Published January 15, 2013
The European Commission will seek to prosecute nations that flout a new EU law requiring use of an environmentally friendly coolant in vehicle air-conditioning, which Daimler AG says is dangerous.
From the start of January, EU law has demanded the phase-in of a refrigerant with a relatively low level of greenhouse gases, instead of a previous industry standard that has planet-warming power more than one thousand times that of carbon dioxide.
EU Industry Commissioner Antonio Tajani said in response to a parliamentary question that he would start infringement procedures against member states that broke the new rules, Chris Davies, the British Liberal Democrat Member of the European Parliament who lodged the question, said in a statement.
The Commission, meanwhile, is analysing a request by the German authorities to find a special solution for Daimler, which wants a six-month grace period.
"The Germans have proposed a number of measures to meet the new requirements of the directive, including penalties for car makers that do not abide by the directive on air conditioning for cars," a Commission official told Reuters.
The official, who asked not to be named, said the offer of financial compensation was "a positive step", but added: "The Commission remains firmly opposed to a new moratorium."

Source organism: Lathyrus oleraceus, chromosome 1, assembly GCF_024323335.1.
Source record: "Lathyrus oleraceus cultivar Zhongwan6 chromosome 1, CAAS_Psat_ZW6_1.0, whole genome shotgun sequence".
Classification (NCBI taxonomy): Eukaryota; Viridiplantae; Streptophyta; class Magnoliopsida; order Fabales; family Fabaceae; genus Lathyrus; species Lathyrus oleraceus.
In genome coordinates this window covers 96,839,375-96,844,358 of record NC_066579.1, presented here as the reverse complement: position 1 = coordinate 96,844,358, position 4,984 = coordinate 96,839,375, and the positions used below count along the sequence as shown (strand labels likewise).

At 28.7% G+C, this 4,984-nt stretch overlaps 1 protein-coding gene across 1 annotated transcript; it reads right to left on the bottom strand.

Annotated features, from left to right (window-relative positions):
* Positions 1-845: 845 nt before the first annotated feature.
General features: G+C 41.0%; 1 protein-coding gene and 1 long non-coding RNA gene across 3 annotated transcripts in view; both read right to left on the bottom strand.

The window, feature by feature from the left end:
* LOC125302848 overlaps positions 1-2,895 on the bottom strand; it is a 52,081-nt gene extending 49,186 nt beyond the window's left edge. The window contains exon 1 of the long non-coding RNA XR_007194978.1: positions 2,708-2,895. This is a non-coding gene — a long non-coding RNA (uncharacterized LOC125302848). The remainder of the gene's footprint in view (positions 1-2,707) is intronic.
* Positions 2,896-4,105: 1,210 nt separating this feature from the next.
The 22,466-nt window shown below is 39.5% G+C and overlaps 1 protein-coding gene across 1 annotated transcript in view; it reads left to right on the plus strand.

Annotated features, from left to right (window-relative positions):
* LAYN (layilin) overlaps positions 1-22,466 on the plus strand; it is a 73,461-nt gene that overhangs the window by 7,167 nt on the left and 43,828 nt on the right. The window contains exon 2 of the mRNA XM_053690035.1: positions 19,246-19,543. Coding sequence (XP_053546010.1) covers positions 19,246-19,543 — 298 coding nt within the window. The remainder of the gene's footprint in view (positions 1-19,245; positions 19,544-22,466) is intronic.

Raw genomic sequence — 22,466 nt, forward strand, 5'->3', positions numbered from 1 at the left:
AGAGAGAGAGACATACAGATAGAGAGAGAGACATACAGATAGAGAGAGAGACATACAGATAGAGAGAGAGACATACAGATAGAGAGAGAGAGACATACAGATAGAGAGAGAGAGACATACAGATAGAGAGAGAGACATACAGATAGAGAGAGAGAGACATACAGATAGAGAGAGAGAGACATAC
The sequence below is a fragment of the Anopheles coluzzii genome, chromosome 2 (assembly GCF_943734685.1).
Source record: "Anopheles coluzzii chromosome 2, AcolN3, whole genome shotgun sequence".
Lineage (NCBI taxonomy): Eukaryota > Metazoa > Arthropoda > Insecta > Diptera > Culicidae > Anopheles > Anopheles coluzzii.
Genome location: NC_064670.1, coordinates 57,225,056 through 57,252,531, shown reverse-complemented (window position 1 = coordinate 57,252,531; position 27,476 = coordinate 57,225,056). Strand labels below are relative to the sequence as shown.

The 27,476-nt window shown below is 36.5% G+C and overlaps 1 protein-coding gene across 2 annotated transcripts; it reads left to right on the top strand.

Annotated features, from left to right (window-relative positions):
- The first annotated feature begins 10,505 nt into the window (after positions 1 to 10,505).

The law has already been delayed. It had been scheduled to take effect on Jan. 1, 2011, but car manufacturers were given until the end of 2012 to make sure they had a supply of the right coolant for the new generation of cars after Jan. 1, 2013.
A Daimler test last year involving a simulated leak resulted in the coolant bursting into flames, triggering bitter exchanges between the German luxury automaker and Honeywell International Inc., which developed the new coolant in partnership with Dupont and says it is safe.
The new coolant has a greenhouse gas potency only four times greater than CO2 and therefore complies with the EU law requiring a greenhouse gas potential of no more than 150 times that of CO2.
Terrence Hahn, vice-president and general manager for Honeywell Fluorine Products, said that it would be a bad precedent if the Commission did not stand by its law after a long period of international testing to come up with viable and safe alternative. Daimler was the only car manufacturer to question it, he said.
"It would create a very difficult and awkward precedent across the entire EU region," Hahn told Reuters. "This is very foundational from a precedent-setting standpoint."
Honeywell has said that its new coolant is flammable, but makes the point that brake fluid, steering fluid and fuel are all capable of catching fire.
It is supplying its product across the globe and Hahn said that the take-up rate was high in the United States, where the regulatory environment allows manufacturers to earn credits to cover tail-pipe fumes if they use coolants with lower emissions.
Hahn said that carbon dioxide, which can be a coolant rather than a planet-warmer when used in refrigeration, had been considered as a solution, but it did not work well in hot countries.
It also involved piping and other equipment that would make vehicles heavier, thereby increasing fuel burn and offsetting any cut in emissions via cleaner air-conditioning, he said.
Daimler confirmed that it has asked for a six-month grace period to come up with an alternative solution.
"So far we haven't received a reply," a spokesman said.